Water of Life.
November 3, 2009
Notes for an address at Harvest Family Service 09
Readings: Exodus 2, 15b-21, John 4, 5-15
Can you tell me all the ways you can think of that you use water at home? What have you used water to do already today? What might you use water for later on?
Any other ways you use water?
Some of you may have used water this summer to grow your sunflower from the seed I gave you in June. Anyone brought sunflower back? Reward – bottle of clean water.
We can see water extremely important to us.
Was as important, if not more so, to the people who wrote our Bible.
If we run out of something – can go to the shops and get it. But people in Bible times grew their own food, raised animals for food and milk, not as pets. If could not get water they needed because rains failed or rivers and wells ran dry – no shops to provide. Crops wouldn’t grow so went hungry – and no seeds to plant for next year’s crop, so went on being hungry. If could not get water, animals died, so no food and no wealth. If could not get water – they died.
Our Bible readings show how important water was to people of Bible times. Jethro’s daughters could not water their animals if others opposed them. Jesus was thirsty – no shop to buy bottled water; had to ask woman to help him.
Water so important to people who wrote Bible that it became a symbol for abundant life. In one of the stories written about the creation that we find in Genesis, they imagined the perfect world in the beginning of time – and one story described a garden with a river running through it. (Gen 2.10) And when they imagined the perfect world there would be at the end of time, again they imagined a river, this time flowing out of the throne of God and flowing through the heavenly city of New Jerusalem. (Rev 22,1) Because water was so essential to life, that river was called ‘the water of life’ and in our second reading, that is what Jesus says he gives us – everything that is essential for living a rich, holy and fulfilled life. Because water was so essential to life, the first Christians chose water to be the symbol of the new and eternal life that is promised to us through baptism.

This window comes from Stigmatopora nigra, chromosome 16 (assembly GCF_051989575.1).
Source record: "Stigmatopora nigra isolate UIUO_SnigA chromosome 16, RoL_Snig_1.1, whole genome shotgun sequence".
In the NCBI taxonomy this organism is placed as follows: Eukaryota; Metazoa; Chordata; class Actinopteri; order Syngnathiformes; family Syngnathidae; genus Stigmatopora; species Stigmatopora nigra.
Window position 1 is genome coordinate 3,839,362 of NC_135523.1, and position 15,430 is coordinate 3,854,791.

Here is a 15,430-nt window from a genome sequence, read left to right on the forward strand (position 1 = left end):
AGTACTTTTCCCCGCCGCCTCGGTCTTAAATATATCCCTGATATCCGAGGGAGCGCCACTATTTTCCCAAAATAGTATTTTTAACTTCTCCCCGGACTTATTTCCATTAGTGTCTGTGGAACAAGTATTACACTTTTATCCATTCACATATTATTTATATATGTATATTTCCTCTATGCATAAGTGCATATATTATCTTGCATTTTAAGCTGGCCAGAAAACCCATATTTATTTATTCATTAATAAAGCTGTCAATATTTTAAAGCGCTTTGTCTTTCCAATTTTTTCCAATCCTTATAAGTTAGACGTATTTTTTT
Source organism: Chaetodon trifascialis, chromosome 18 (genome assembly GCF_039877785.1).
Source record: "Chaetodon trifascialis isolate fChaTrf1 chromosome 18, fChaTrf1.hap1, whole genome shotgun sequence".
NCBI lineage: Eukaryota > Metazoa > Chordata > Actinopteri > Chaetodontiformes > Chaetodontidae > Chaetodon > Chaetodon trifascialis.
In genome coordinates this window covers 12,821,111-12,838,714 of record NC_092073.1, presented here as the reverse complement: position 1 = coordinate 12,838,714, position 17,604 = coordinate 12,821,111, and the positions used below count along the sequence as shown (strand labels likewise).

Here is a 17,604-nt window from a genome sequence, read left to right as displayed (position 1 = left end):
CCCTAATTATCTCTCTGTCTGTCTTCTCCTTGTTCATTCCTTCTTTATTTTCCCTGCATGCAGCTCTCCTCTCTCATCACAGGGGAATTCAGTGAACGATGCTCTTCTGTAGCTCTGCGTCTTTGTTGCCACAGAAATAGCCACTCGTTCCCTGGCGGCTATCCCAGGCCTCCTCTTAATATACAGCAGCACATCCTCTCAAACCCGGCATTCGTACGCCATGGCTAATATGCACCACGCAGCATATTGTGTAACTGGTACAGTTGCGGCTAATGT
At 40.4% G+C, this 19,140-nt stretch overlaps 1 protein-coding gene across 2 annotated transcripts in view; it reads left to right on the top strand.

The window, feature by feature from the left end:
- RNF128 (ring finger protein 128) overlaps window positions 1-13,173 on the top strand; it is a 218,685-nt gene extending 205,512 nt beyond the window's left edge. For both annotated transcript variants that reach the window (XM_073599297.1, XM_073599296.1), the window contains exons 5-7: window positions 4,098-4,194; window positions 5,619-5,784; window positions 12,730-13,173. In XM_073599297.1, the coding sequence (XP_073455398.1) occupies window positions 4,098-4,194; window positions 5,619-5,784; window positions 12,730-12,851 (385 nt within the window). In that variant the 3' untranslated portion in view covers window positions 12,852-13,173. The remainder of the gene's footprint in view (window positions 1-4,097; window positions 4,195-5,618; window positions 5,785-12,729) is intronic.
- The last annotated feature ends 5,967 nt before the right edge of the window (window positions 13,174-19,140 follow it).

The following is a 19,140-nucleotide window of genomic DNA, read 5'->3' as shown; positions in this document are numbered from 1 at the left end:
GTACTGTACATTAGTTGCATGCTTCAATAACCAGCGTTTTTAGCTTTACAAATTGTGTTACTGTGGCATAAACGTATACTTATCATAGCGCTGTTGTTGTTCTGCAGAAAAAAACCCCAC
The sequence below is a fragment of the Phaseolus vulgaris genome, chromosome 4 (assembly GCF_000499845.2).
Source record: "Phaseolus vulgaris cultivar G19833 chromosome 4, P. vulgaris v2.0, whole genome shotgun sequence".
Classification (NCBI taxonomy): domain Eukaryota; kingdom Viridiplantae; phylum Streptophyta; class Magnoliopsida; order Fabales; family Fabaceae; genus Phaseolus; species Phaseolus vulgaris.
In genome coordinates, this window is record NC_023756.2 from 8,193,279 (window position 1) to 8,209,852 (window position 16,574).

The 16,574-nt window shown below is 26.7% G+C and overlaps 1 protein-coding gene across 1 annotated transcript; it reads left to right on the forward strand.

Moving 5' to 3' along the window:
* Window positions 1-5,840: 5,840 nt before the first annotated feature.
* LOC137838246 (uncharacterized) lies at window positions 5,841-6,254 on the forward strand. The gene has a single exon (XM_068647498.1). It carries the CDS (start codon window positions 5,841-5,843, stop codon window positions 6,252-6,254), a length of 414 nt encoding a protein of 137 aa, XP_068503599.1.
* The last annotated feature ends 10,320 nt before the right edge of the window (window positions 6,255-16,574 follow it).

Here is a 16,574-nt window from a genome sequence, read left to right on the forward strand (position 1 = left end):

If we want some water, we turn on a tap. Or we go down the road, and buy some bottled water from the supermarket. We can all afford to do that, and there is a plentiful supply of clean water. And to water our gardens, we can collect water in water butts, because we live in a country where, most of the time, it rains a lot. But for many people in the world, life is not as easy as that.
I wonder what you would feel like if you had to carry all the water you use from somewhere a long way away from your home. Average consumption of water in the UK is 150 litres per person per day. Can two small people volunteer to go and fetch water bottle from back of church. This is 5 litres. Was it heavy. You carried it a short way. How would you feel if you had to walk to the Harlequin Centre and back with it. What if you had to go to St Albans? And what if you had to do that ten times in a day. Think how many hours it would take you.
And what if it wasn’t along a road, with pavements and people and safe places to cross. What if it was along rough ground, through lonely places, where there might be wild animals or people who might want to hurt you?
What if there was nowhere to eat or drink on the way. What if the need to collect water meant you had no time to play or go to school?
And what if when you got there, the water was not clean and safe to drink, but was muddy and polluted by the droppings of animals? What if it made you ill when you drank it?
The water we get from our taps is clean, safe, reliable, always there. We don’t have to spend long hours collecting it, and we don’t get ill when we drink it. We are so lucky. It really is ‘Water of Life’ for us.
The Bishop of St Albans has asked us to think about how lucky we are this Harvest time, and to give lots of money to help those people in some parts of Africa who don’t have access to clean water. In a little while you will hear the stories of two people who have been helped by Water Action, one of the many charities that is helping people in Ethiopia to have enough clean safe water to drink, to wash and to water their animals and irrigate their crops. You can see pictures of some of those people on the leaflets you have been given and the posters around the church.
Clean water is only the beginning. It leads on to improved health, security, education and work prospects.
When we have heard those stories we will pray that God will help us to give as generously as possible to the appeal.
Jesus gives us Water of Life through our faith. And he expects that living water to flow through us to transform lives as ours have been transformed through him. We have the great privilege of sharing God’s work to transform other people’s lives so that they are are as rich and healthy as ours. We pray that many of the people we are thinking about will have Water for Life as well as the water of life after our service today.
Through Jesus Christ our Lord